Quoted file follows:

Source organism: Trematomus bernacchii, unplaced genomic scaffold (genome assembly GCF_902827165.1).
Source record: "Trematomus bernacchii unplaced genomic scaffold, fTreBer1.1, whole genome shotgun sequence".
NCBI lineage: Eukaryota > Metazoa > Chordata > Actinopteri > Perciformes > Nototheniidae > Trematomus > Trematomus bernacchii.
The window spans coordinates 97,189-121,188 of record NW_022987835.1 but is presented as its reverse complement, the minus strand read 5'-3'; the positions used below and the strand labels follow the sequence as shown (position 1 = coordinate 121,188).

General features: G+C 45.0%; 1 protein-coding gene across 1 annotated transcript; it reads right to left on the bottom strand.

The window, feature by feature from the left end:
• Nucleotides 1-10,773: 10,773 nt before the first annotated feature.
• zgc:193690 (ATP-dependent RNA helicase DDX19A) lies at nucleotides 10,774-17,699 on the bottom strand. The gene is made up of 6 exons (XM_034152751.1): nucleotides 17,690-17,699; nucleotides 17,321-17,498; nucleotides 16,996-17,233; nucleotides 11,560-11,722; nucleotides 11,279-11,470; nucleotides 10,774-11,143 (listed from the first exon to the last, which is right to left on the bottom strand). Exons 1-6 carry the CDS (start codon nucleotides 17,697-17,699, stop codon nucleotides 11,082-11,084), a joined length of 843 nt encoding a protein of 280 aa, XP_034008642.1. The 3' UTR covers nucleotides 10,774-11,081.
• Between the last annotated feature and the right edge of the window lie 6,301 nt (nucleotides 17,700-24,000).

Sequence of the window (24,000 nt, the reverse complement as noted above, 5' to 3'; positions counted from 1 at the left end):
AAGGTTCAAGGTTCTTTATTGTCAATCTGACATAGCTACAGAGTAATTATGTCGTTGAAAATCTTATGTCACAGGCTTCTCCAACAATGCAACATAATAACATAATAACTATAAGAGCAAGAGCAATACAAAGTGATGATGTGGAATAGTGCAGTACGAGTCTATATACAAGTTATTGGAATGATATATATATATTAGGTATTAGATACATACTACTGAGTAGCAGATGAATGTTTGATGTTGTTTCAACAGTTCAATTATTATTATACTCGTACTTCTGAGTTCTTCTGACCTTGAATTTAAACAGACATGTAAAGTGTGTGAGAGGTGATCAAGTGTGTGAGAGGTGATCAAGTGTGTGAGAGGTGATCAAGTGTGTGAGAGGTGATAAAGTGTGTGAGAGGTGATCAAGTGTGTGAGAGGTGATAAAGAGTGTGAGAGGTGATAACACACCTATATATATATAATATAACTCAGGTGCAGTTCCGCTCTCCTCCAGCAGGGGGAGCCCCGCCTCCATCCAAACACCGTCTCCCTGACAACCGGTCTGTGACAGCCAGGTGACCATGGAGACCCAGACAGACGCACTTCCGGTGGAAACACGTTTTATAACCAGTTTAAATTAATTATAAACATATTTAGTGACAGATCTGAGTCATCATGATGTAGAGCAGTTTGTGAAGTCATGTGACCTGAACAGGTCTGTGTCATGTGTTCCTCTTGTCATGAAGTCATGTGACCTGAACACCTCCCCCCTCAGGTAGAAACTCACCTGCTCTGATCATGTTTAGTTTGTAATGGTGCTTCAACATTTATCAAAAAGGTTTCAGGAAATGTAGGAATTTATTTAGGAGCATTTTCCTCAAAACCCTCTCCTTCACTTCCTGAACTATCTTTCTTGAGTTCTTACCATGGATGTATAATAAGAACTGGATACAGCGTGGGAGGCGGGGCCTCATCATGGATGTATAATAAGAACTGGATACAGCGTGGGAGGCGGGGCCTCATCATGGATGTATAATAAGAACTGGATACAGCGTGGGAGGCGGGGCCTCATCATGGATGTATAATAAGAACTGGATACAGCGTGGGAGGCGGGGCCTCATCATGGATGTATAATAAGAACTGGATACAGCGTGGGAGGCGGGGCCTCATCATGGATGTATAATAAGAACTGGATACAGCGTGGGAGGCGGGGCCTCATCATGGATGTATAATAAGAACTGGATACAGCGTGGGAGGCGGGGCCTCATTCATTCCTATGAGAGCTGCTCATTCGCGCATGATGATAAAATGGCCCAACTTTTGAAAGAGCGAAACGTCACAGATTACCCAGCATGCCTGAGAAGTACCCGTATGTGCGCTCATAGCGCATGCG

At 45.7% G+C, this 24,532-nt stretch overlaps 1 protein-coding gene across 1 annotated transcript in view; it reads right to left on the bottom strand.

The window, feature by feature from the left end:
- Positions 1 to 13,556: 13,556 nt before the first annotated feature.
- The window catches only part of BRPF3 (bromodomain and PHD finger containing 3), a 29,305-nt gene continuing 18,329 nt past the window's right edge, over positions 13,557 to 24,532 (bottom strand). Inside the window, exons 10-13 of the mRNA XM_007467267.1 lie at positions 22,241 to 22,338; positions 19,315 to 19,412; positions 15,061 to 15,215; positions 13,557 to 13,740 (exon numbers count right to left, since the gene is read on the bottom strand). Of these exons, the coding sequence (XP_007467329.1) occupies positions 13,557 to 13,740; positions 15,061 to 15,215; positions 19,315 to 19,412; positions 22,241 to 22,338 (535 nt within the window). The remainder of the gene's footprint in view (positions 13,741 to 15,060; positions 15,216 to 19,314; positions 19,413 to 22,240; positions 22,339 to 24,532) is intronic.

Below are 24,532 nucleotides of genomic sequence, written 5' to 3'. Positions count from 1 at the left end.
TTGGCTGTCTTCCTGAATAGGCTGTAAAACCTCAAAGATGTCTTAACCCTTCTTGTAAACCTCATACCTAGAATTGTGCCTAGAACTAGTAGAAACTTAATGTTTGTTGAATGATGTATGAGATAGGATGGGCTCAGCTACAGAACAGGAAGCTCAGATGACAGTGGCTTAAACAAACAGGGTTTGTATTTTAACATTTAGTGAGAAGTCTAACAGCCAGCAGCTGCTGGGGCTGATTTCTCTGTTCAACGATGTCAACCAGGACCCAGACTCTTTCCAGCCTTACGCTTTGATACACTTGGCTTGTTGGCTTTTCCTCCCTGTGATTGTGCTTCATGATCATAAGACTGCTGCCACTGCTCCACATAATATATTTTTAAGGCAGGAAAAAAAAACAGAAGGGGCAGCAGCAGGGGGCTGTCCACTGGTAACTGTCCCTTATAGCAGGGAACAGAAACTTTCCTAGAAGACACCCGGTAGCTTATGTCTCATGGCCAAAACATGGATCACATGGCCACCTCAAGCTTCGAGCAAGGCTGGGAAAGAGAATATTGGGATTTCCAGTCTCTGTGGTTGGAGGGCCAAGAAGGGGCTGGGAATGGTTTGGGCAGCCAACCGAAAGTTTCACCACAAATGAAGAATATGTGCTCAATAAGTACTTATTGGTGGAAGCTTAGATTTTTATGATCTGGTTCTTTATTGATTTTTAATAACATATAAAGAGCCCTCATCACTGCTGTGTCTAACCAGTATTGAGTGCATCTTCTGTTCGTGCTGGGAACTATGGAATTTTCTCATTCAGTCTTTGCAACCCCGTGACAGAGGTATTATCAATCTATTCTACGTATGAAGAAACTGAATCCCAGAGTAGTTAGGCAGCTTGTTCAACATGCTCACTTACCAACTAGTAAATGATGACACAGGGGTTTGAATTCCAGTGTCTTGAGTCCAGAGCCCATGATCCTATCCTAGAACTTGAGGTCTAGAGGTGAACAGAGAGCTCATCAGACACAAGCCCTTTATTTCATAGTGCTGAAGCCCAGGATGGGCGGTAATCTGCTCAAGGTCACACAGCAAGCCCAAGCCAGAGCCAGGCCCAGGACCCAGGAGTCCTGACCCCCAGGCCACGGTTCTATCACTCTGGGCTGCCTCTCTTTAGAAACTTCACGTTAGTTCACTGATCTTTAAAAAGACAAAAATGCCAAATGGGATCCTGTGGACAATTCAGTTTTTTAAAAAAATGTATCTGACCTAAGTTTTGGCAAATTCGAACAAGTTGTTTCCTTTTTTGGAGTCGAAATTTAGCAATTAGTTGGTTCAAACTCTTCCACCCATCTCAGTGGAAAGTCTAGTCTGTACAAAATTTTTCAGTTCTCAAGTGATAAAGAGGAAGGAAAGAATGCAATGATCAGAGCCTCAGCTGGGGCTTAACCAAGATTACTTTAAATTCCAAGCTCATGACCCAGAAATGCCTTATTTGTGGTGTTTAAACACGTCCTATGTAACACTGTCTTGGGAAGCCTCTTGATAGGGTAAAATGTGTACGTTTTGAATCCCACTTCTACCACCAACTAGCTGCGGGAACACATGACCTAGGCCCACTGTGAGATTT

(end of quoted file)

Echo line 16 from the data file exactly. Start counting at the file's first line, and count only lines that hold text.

Below are 24,532 nucleotides of genomic sequence, written 5' to 3'. Positions count from 1 at the left end.